Since it is widely anticipated that initial AV rollout will be through on-demand fleets, one participant noted that it is still very difficult to hail a wheelchair accessible Uber, Lyft, or taxi in many cities. He argued that improving access to these services today will facilitate greater wheelchair access through the TNCs in the future. Uber is participating in the dialogue, and a representative noted that they are expanding WAV access in cities including Chicago, Philadelphia, DC, Boston, and Toronto. The program in Boston has been particularly effective through a partnership with the city’s transit authority (MBTA) to improve access for paratransit users.

The government’s role

The partnership between Boston’s MBTA and Uber is one example of how cities can work with industry to streamline transportation access for individuals with disabilities.

Dialogue participants offered several ideas for how the government can facilitate AV access for people with disabilities. In order to streamline efforts and save costs, the federal government should coordinate with existing efforts to support wounded warriors and disabled veterans. The Coordinating Council on Access and Mobility, part of the U.S. Department of Transportation’s Federal Transit Administration, may be able to help facilitate, as a partnership of federal agencies working to build ladders of opportunity across America by improving the availability, quality and efficient delivery of transportation services to people with disabilities, older adults, and people with low incomes.

Questions remain regarding how federal, state, or local government programs would/could subsidize rides in accessible AVs for the transportation-disadvantaged.

It was also suggested that the cost of leasing or purchasing AVs should be an allowable cost in employment or training programs that target individuals with disabilities.

In addition to various proposals for government to fund projects or initiatives, governments should also not create barriers to access for those with disabilities. Dialogue participants supported the idea that highly automated vehicles should not require a licensed driver, since many individuals with disabilities are unable to obtain a conventional driver’s license.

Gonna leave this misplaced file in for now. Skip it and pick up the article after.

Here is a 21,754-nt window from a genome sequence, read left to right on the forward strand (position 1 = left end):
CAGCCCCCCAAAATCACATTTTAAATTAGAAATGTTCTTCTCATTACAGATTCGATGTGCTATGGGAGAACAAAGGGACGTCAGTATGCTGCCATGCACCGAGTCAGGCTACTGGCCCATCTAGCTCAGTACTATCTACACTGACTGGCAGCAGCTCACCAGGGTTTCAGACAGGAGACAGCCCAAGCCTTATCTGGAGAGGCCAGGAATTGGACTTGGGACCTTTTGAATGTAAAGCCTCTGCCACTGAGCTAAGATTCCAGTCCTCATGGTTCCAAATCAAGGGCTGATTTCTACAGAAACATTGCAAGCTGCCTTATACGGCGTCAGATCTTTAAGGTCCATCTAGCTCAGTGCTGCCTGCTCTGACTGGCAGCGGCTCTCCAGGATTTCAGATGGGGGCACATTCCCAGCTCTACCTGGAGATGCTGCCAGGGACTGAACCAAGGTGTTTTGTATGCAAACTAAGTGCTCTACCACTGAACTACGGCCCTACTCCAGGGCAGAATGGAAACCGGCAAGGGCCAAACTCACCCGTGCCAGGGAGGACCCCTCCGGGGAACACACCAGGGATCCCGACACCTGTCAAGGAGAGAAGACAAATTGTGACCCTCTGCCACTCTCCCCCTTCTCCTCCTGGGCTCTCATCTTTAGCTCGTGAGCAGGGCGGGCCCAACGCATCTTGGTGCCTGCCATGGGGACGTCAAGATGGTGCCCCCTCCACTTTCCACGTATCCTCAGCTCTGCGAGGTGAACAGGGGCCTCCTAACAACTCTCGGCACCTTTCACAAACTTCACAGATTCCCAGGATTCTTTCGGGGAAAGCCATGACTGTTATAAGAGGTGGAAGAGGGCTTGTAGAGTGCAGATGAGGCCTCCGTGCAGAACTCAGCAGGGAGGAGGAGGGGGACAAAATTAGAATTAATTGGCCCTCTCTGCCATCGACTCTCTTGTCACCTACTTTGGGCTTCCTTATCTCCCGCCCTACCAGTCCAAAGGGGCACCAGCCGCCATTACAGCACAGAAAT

Affordability and accessibility in rural areas

Individuals with disabilities in rural areas may face even greater transportation challenges than those in cities with public transportation. A major theme from mobility managers who participated in the dialogue is that a collaborative approach is necessary to solve these challenges. A mobility manager in Tompkins County, NY noted the following components of their work:

We are developing a strategy to 1) organize a mobility coordination center for trip reservations and dispatch; 2) link inter-county public transit connections; 3) support existing small volunteer driver services with a transition to a contemporary, tech-enabled volunteer transport services; 4) promote and support regional ridesharing with apps; and 5) build a network of regional partners including employers, health care providers, individual communities, and all mobility providers. We need to be very creative in securing funding for this work.

Others noted the importance of working at the community level to coordinate transit authorities, senior services, local colleges or schools, taxi companies and TNCs, and the local government. Without coordinated efforts among these groups, AV technology on its own may not offer significant benefits to these communities.

Challenges ahead

AVs offer a significant opportunity to mitigate the transportation barriers faced by millions of people in the disability community. But significant challenges need to be overcome. Ongoing questions include:

  • How should manual overrides be managed in the event of a malfunction or technical difficulty?
  • How can vehicles be tracked to ensure safety while maintaining data privacy?
  • To what extent will vehicles need to be “customized” for the needs of specific groups?
  • How will costs be managed and what, if any, subsidies need to be provided?
  • Trust in new technology takes time to build—how can fears of malfunction or other issues be addressed while the technology is still in development?

There is still time to contribute ideas to this dialogue. Click here to answer these questions or raise new ones.